That’s not to take away from the importance of controlling your labor cost properly, not at all, but if you are already an involved owner (or Chef) and otherwise know what you are doing, the food costing is your best tool to make profit in your business.
As a diversion from the main topic of this article, which is “how to do food costing”, I would like to say that I have never, in my 22 years of experience, seen a restaurant or food service establishment do well if the owner was an “absent owner”. That being said, I am assuming that you are an involved proprietor or Chef and just want to update yourself on the different aspects of food costing, so here it is.
Menu cards are to be done for every recipe of every item from your menu.
Example: Chicken Satays
1 chicken breast ($1.60, 1 box of chicken breasts =32 dollars for 20 breast, is how we come to that number), 2 oz. peanut sauce(32 cents; divide the volume of the jug of sauce to 2 and then take the price of the jug of sauce and divide by the resulting number. Example: 100 oz jug /2 oz = 50. Sixteen dollars jug /50 = 32 cents per 2 oz portion), 1 oz green salad for serving = 15 cents, Oil, garlic and salt and pepper for seasoning = 5 cents. Total cost: $2.12
Now take this number and multiply it by 4. This way your food cost will be 25%. Menu price should be $8.50 or even more. You can safely go to 9 dollars, even 10, and I’ll explain you why. When you are deciding on the menu prices, there are other factors to take into account, aside from food cost, such as “perception of value”, and also the price of other comparable items in the menu. You need to fine-tune your prices, because you want to give a chance to every item in the menu. For items with a higher margin, such as lobster, steak, etc, you can shoot for 30% food cost. In this case just multiply your cost by 3.3 and take the number for menu price.
What I mean by comparable items is this: If you want to sell “Add chicken to a salad” for 7 dollars, Chicken Quesadilla for 12.99, then your chicken satay should be priced at 10 dollars (or 9.99) in your menu. They all have good perception of value, that’s why your food cost is good for these items.
If you can’t calculate the food cost on your own, then you can let your food supplier do it for you. Large distribution companies, such as Sysco, have their own corporate chefs, and if you give them your recipes and measurements they can calculate your food cost on each item from your menu based on what you are ordering.
Before you start to be serious about food costing, you must start with the initial inventory, otherwise how would you know later if your food cost is correct? Especially if you are just starting your business, in the beginning you will be building up your inventory, so your food cost may seem a bit high, even though if it was perfect.
Wastage Recording Book:
Record any wastage and instruct the cooks to record it, too. When pricing your food allow for 2%-5% of wastage. If you have more wastage than that, you are doing something wrong. Possible wrongs can be: over-ordering; over-production; improper handling; improper storage; your menu requires too large an inventory; human error. You must address any problems with wastage, or it can destroy your food cost.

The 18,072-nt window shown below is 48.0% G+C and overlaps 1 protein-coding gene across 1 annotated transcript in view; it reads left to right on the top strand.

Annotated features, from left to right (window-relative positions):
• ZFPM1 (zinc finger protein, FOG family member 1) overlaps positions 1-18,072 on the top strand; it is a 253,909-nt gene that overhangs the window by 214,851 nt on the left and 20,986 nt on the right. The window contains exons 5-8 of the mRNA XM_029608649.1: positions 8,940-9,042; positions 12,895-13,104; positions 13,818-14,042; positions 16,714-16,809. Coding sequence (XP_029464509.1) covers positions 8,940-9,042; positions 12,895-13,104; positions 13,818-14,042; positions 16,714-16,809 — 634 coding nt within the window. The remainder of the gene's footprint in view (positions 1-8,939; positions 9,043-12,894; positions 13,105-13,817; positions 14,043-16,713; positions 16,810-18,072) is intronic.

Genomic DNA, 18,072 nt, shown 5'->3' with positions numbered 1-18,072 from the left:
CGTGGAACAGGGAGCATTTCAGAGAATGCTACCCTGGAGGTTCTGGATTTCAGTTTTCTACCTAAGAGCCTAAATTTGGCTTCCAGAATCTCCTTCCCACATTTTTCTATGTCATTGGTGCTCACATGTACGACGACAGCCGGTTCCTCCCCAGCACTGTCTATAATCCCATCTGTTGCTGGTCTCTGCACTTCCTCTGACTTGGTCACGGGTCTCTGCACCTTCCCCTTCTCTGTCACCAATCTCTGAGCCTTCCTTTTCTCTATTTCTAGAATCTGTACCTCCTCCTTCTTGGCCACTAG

Keep a Record of All Discount Meals, Promos and Free Meals:
You need to keep a record of all the discounted employee meals (usually they pay only 50% of the menu price), any promotional priced food, and free meals (such as, if your company allows free meals for management), otherwise those added costs can make your food cost look worse than it is by at least 5% or more.
This is probably the best tool to check if your food costing efforts are producing the desired results.
1. Record all the food products you have available at the end of the month and calculate their value based on your invoices.
2. Take into account the value of the inventory you had at the beginning of the month.
3. Calculate all your food invoices for the month.
4. Calculate all your food sales for the month.
5. Credit the discounted and free meals at full prices for your food cost calculation. You can make two numbers if you want: one with the discounted prices credited at full price to be fair to the kitchen staff and the Chef, and another number just for your personal use, without giving credit for those perks, to find out what your real food cost is.
Start of month available inventory $1800, End of month available inventory $2000, Total food purchasing invoices $6500, Total food sales $18500 at regular menu prices, Food sold at 50% discount $1200, ($2400 at menu prices) Free food by menu prices $850.
Now calculate 2000-1800=200 (you have $200 more in available products. If at the end of the month you have less product than at the beginning of the month, then you need to add the difference to the monthly invoices). Now, subtract 200 from 6500=6300 is the food product you used in this month.
Total sales were 18500+1200+850=20550
Now divide 20550/6300=3.26
Now divide 100/3.26=30.67% (not a bad food cost for the kitchen team)
Your real food cost would be 34.12% without the credit for the employee discount perks).
Now, when you know your real food cost you can keep fighting the good fight. Cheers. Click on the link to read another Food Costing article by Chef George Krumov. If you have any questions and comments, don’t hesitate to ask me in the comment section, and I’ll answer as good as I can. Food costing can be different for the different kinds of food establishments, such as buffets, breakfast and lunch restaurants, all-you-can-eat sushi, etc. I am not able to cover everything about food costing 101 in this article, so let me know if you have any questions below.